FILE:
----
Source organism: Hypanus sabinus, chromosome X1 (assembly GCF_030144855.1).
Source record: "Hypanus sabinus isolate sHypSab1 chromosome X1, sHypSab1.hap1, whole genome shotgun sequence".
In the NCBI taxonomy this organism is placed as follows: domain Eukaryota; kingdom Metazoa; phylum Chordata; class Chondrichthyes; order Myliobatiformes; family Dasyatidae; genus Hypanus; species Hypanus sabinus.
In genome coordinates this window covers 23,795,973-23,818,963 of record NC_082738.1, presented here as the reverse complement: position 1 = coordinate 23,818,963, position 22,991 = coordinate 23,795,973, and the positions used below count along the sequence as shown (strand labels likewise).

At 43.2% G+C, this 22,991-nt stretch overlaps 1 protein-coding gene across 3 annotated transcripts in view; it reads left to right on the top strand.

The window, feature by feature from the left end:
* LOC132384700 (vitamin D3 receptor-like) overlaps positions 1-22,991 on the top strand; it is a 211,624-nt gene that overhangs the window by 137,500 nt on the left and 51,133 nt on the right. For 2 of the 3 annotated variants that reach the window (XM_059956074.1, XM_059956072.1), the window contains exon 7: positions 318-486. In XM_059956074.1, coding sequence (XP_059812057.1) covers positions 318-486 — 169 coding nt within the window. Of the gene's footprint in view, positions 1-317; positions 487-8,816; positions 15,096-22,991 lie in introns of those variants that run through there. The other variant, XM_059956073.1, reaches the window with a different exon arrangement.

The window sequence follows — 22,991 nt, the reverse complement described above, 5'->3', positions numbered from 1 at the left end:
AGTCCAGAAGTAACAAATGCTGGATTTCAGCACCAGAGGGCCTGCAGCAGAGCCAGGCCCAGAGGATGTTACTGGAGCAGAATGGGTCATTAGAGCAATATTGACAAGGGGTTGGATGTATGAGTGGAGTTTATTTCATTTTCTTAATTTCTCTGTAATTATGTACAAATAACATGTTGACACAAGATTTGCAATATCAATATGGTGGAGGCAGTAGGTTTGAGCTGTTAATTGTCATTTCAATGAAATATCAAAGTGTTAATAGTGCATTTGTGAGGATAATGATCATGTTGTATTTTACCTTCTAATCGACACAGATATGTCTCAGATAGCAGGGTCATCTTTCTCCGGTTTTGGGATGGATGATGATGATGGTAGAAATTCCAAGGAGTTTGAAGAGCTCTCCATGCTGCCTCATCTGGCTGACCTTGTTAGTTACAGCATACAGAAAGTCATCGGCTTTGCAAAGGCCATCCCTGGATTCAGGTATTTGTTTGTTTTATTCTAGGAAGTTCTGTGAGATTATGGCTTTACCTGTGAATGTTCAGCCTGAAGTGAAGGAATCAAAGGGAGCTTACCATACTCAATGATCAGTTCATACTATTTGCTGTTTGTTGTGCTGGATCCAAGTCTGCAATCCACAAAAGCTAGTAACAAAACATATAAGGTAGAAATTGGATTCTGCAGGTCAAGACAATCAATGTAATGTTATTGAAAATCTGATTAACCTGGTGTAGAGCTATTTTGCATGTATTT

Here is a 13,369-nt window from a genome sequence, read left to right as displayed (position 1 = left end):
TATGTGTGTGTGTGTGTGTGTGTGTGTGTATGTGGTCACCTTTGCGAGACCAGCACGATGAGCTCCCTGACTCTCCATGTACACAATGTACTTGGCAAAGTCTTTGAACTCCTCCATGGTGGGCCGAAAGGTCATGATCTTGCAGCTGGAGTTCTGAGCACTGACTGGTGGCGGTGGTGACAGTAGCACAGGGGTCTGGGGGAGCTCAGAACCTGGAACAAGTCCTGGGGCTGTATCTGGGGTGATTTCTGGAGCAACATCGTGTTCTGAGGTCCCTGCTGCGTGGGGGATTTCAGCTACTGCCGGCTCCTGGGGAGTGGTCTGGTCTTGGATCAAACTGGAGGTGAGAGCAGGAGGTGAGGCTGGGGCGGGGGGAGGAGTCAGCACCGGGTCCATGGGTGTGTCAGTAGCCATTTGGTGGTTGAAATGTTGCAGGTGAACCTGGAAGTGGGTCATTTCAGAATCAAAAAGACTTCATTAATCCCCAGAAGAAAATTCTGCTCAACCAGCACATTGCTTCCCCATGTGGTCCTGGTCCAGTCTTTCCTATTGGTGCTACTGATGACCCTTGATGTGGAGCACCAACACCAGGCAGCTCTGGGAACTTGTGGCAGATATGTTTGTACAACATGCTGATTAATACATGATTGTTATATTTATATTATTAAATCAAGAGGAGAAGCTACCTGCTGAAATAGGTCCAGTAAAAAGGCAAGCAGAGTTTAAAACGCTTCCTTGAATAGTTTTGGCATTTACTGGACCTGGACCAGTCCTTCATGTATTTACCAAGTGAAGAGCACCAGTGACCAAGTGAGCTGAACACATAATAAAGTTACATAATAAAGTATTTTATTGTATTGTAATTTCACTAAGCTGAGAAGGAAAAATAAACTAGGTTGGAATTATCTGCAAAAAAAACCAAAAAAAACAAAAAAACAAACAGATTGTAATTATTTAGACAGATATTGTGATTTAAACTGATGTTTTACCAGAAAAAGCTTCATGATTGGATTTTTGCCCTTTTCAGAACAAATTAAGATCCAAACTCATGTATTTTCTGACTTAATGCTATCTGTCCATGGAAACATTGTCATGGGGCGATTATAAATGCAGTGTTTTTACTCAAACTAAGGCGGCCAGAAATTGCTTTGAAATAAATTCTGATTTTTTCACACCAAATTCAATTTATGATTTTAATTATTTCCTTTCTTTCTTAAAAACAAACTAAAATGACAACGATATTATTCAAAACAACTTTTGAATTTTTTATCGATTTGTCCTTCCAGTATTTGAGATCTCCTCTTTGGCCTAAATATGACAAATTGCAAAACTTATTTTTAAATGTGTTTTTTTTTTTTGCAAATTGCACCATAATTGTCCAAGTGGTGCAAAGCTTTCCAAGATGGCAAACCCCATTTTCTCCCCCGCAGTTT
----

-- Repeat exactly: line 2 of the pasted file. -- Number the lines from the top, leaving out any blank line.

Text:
Source record: "Hypanus sabinus isolate sHypSab1 chromosome X1, sHypSab1.hap1, whole genome shotgun sequence".